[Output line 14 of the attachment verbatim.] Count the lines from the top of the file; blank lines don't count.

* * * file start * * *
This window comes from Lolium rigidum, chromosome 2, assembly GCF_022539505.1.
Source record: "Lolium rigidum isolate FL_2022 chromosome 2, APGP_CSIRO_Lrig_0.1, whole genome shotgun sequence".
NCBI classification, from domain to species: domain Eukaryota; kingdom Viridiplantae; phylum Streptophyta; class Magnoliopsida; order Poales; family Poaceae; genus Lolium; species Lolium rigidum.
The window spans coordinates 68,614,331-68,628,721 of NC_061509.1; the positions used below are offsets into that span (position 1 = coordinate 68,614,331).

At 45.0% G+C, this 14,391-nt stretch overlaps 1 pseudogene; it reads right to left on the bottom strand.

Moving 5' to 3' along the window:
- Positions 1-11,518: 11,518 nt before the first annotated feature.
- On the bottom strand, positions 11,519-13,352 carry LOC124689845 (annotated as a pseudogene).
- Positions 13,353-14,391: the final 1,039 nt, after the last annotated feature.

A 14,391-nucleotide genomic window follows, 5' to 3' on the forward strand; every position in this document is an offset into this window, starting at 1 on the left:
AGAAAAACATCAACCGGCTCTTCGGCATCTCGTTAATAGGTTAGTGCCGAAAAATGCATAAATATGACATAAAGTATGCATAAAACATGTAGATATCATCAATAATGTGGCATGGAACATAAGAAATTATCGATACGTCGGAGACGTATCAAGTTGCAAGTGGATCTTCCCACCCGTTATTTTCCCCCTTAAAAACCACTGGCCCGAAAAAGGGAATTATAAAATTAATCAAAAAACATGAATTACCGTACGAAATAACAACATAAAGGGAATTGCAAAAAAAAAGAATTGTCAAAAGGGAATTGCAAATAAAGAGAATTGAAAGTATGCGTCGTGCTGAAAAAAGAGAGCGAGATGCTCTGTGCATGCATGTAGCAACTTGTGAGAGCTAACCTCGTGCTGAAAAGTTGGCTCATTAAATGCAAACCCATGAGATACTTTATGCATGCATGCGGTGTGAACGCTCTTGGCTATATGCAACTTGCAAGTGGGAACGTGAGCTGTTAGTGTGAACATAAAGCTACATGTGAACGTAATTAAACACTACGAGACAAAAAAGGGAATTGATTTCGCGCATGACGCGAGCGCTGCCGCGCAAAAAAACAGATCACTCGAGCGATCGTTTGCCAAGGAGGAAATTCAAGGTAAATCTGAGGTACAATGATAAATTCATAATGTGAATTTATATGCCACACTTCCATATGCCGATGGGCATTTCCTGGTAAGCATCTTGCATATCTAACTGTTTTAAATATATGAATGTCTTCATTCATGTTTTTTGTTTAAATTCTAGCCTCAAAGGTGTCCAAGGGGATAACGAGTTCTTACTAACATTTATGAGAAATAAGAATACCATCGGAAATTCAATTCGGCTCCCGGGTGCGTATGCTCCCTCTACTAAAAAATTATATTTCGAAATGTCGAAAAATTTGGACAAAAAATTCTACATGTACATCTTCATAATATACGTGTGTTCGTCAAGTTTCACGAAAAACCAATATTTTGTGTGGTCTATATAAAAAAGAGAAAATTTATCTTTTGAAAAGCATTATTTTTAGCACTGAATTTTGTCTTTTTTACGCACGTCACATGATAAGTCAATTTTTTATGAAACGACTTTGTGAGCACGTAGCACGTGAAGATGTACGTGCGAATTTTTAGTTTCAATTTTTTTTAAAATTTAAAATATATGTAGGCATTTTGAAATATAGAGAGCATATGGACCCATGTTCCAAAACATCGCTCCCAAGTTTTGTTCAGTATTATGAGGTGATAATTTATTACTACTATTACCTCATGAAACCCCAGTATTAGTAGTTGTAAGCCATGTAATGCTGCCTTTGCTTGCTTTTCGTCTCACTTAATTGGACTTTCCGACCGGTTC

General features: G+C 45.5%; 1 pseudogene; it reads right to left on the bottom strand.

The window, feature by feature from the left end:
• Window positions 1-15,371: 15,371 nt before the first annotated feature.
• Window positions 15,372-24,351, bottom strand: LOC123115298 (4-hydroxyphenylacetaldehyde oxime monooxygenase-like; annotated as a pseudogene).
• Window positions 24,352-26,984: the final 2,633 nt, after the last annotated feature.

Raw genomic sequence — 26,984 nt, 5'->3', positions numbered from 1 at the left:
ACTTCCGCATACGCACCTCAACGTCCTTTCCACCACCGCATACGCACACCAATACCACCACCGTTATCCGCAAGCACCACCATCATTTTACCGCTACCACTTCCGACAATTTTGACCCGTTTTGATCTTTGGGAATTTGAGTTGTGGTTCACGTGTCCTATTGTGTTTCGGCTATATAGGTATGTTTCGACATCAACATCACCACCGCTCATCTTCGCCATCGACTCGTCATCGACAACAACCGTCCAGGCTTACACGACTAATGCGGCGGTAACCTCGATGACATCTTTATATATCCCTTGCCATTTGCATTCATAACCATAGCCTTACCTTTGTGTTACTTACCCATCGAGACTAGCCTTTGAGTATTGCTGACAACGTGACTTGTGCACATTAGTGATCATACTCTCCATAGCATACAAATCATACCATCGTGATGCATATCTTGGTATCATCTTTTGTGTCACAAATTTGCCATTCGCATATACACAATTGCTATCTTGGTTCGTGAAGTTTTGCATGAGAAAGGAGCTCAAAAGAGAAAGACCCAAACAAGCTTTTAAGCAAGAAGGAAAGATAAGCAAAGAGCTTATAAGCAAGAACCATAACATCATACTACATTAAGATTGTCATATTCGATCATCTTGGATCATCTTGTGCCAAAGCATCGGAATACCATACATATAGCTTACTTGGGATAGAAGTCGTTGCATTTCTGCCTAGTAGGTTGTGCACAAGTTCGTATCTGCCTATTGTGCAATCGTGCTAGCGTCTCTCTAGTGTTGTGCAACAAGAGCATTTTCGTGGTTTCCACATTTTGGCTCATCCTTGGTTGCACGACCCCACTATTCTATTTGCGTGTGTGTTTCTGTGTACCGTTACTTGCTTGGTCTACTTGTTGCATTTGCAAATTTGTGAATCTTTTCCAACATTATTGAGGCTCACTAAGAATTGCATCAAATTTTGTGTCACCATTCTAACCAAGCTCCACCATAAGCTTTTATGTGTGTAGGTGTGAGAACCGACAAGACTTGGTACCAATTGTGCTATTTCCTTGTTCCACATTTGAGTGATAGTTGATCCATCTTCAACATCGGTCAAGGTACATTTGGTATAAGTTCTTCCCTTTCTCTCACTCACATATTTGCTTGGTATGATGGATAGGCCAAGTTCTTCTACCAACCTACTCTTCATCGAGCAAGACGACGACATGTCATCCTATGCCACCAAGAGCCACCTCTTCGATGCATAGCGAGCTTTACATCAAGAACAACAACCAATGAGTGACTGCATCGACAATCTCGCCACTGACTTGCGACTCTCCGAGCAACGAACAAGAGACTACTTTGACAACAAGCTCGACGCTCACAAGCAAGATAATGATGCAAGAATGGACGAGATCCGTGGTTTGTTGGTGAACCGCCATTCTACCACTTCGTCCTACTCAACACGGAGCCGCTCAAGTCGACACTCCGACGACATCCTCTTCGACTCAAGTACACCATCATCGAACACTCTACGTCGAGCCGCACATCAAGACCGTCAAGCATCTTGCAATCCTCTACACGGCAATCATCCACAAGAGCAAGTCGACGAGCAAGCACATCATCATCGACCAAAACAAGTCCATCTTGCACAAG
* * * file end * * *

• Window positions 1-15,371: 15,371 nt before the first annotated feature.